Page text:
We’re going to discuss the best way to learn Japanese – learning a new language is a daunting prospect for anyone, especially on your own. However, the process will be more straightforward if you arm yourself with the knowledge to do it best before you take that first step.
This list will explain the most tried-and-true methods for learning Japanese. It will also help you figure out the most effective approach for your unique situation.
#1: Do Your Research
Japanese is a Category 4 language, which means it’s among the hardest languages for a native English speaker to learn. According to the Foreign Service Institute of the U.S. Department of State, that means it will take around 2200 class hours for an average student to learn fluently. That translates to about 88 weeks!
You can make the most of such a significant time investment by being fully prepared beforehand. For example, it’s a good idea to learn everything you can about the Japanese language before going forward with any of the methods mentioned here. Try going to Wikipedia’s article on Japanese to learn as much about it beforehand as you can.
#2: Go Abroad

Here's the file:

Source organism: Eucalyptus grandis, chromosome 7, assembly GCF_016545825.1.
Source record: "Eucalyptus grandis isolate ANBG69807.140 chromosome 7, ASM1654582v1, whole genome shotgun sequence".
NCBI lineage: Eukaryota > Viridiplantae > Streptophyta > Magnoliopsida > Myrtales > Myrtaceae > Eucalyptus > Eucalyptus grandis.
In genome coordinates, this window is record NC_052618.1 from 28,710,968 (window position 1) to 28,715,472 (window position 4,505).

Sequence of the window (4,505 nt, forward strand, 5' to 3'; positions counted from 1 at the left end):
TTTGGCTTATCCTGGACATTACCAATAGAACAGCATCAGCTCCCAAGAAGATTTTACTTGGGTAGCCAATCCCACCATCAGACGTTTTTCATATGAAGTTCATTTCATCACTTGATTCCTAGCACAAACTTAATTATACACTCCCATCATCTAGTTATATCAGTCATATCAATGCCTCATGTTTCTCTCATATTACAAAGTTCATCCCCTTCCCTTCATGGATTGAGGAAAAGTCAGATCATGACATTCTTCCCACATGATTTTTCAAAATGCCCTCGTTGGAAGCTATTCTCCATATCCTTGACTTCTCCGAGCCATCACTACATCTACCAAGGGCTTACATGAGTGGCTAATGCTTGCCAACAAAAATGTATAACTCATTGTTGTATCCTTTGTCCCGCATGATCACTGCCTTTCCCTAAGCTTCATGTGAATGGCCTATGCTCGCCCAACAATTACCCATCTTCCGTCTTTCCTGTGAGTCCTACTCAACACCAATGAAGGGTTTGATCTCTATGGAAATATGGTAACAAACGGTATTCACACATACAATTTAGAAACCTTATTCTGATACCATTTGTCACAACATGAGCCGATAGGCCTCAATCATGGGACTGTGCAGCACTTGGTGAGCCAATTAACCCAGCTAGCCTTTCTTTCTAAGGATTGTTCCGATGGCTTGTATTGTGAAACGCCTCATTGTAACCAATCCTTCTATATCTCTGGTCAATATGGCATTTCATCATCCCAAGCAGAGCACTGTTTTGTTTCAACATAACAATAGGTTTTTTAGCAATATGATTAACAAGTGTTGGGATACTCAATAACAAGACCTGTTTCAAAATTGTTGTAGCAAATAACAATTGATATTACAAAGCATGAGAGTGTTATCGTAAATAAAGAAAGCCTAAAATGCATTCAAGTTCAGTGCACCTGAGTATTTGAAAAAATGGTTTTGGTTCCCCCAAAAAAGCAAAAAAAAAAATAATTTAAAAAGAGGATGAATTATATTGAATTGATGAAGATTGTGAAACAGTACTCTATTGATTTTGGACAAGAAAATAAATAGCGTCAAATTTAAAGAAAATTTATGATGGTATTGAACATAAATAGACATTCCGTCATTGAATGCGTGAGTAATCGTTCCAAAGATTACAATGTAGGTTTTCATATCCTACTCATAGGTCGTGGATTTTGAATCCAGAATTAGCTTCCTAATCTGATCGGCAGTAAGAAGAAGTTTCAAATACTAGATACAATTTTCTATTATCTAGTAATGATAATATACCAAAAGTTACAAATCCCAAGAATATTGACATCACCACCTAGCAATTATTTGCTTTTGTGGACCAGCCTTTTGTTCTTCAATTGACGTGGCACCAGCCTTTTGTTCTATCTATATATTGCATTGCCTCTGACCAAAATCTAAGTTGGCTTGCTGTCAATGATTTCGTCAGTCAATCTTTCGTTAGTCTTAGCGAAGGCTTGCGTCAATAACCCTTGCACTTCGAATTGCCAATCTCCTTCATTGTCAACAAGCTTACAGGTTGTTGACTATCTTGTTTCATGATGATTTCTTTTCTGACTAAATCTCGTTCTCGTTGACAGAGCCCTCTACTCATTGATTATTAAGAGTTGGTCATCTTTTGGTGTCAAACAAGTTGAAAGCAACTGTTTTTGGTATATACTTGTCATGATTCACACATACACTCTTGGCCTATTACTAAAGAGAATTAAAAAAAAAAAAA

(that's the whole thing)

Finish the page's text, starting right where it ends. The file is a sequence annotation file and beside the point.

What is the absolute best way to learn Japanese? According to Language Studies International, the best way to learn any language is to visit its home country. By doing this, you immerse yourself in the culture associated with the language. Doing so will help you learn every nuance of Japanese language and culture, helping you master both how to speak with and how to act towards Japanese speakers.
Remember that this is particularly important for learning Japanese. Japan has strict cultural etiquette guidelines that are important to follow. Learning a language on your own does not provide this level of immersion. You might miss out on learning some cultural cues.
#3: Download an App
There are hundreds of resources available that allow learning on the go. If you’re a person who has free time on public transportation or between classes, learning Japanese through your smartphone or computer may be a good option for you. Proven names in language learning, such as Rosetta Stone, have apps available on your smartphone. Apps like these will help enhance your learning process.
Downloading a language-learning app or program is the best way to learn Japanese online. If you don’t have a smartphone, Rosetta Stone and other programs are available for download on your computer, too.
#4: Take a Class
Taking a class is one of the most tried-and-true methods for effective language learning. Many colleges offer language-learning courses online. You don’t even need access to a school campus to take a class! Online classes are a good prospect for those who have limited time to learn, such as after work or on weekends.
Taking a class to learn Japanese is one of the best ways to motivate yourself. It can be easy to give up when things get tough if you’re attempting to learn on your own. Committing to a class creates a financial incentive to keep going. It also introduces a commitment to your teacher and peers. This will help discourage you from giving up.
#5: Purchase Resources